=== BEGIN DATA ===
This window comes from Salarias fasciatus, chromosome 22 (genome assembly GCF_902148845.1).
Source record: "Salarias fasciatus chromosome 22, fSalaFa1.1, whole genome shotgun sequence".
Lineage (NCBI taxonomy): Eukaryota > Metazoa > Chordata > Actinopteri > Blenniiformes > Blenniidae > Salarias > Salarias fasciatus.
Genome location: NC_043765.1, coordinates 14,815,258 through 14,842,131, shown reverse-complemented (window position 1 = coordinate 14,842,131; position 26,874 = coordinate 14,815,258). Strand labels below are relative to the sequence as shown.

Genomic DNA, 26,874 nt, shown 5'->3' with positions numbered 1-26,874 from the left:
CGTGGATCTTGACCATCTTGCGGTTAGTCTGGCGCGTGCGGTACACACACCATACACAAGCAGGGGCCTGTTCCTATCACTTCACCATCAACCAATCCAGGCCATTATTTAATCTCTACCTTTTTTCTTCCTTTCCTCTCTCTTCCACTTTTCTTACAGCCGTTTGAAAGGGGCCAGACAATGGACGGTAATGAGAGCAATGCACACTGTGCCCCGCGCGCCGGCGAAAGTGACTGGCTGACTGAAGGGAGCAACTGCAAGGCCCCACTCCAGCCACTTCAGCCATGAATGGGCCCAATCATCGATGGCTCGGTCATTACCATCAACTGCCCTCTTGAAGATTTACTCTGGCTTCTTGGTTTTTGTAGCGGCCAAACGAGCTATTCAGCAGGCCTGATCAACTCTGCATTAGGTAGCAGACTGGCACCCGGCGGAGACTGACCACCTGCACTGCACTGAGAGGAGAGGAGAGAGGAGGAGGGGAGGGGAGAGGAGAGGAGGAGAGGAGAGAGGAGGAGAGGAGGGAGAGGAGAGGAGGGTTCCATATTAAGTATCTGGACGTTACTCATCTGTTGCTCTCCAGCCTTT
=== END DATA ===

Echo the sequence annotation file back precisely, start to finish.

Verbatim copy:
This window comes from Salarias fasciatus, chromosome 22 (genome assembly GCF_902148845.1).
Source record: "Salarias fasciatus chromosome 22, fSalaFa1.1, whole genome shotgun sequence".
Lineage (NCBI taxonomy): Eukaryota > Metazoa > Chordata > Actinopteri > Blenniiformes > Blenniidae > Salarias > Salarias fasciatus.
Genome location: NC_043765.1, coordinates 14,815,258 through 14,842,131, shown reverse-complemented (window position 1 = coordinate 14,842,131; position 26,874 = coordinate 14,815,258). Strand labels below are relative to the sequence as shown.

Genomic DNA, 26,874 nt, shown 5'->3' with positions numbered 1-26,874 from the left:
CGTGGATCTTGACCATCTTGCGGTTAGTCTGGCGCGTGCGGTACACACACCATACACAAGCAGGGGCCTGTTCCTATCACTTCACCATCAACCAATCCAGGCCATTATTTAATCTCTACCTTTTTTCTTCCTTTCCTCTCTCTTCCACTTTTCTTACAGCCGTTTGAAAGGGGCCAGACAATGGACGGTAATGAGAGCAATGCACACTGTGCCCCGCGCGCCGGCGAAAGTGACTGGCTGACTGAAGGGAGCAACTGCAAGGCCCCACTCCAGCCACTTCAGCCATGAATGGGCCCAATCATCGATGGCTCGGTCATTACCATCAACTGCCCTCTTGAAGATTTACTCTGGCTTCTTGGTTTTTGTAGCGGCCAAACGAGCTATTCAGCAGGCCTGATCAACTCTGCATTAGGTAGCAGACTGGCACCCGGCGGAGACTGACCACCTGCACTGCACTGAGAGGAGAGGAGAGAGGAGGAGGGGAGGGGAGAGGAGAGGAGGAGAGGAGAGAGGAGGAGAGGAGGGAGAGGAGAGGAGGGTTCCATATTAAGTATCTGGACGTTACTCATCTGTTGCTCTCCAGCCTTT